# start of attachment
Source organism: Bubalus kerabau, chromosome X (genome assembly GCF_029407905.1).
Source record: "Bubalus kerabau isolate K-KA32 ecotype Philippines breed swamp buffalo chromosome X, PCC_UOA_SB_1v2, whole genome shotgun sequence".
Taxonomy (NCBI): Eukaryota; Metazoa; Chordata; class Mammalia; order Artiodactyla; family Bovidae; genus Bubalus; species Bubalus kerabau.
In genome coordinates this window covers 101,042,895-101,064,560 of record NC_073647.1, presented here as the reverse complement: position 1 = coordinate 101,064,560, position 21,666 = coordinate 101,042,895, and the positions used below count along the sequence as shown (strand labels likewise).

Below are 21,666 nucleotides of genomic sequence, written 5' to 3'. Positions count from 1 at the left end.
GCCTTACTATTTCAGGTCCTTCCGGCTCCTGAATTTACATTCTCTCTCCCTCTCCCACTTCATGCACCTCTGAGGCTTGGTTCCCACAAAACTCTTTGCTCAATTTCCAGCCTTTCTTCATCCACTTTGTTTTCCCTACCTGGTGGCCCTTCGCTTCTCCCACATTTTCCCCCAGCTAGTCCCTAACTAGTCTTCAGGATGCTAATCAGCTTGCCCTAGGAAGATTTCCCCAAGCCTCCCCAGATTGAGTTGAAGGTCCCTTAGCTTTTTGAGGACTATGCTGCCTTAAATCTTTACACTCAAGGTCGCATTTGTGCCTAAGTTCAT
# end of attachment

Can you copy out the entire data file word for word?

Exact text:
Source organism: Bubalus kerabau, chromosome X (genome assembly GCF_029407905.1).
Source record: "Bubalus kerabau isolate K-KA32 ecotype Philippines breed swamp buffalo chromosome X, PCC_UOA_SB_1v2, whole genome shotgun sequence".
Taxonomy (NCBI): Eukaryota; Metazoa; Chordata; class Mammalia; order Artiodactyla; family Bovidae; genus Bubalus; species Bubalus kerabau.
In genome coordinates this window covers 101,042,895-101,064,560 of record NC_073647.1, presented here as the reverse complement: position 1 = coordinate 101,064,560, position 21,666 = coordinate 101,042,895, and the positions used below count along the sequence as shown (strand labels likewise).

Below are 21,666 nucleotides of genomic sequence, written 5' to 3'. Positions count from 1 at the left end.
GCCTTACTATTTCAGGTCCTTCCGGCTCCTGAATTTACATTCTCTCTCCCTCTCCCACTTCATGCACCTCTGAGGCTTGGTTCCCACAAAACTCTTTGCTCAATTTCCAGCCTTTCTTCATCCACTTTGTTTTCCCTACCTGGTGGCCCTTCGCTTCTCCCACATTTTCCCCCAGCTAGTCCCTAACTAGTCTTCAGGATGCTAATCAGCTTGCCCTAGGAAGATTTCCCCAAGCCTCCCCAGATTGAGTTGAAGGTCCCTTAGCTTTTTGAGGACTATGCTGCCTTAAATCTTTACACTCAAGGTCGCATTTGTGCCTAAGTTCAT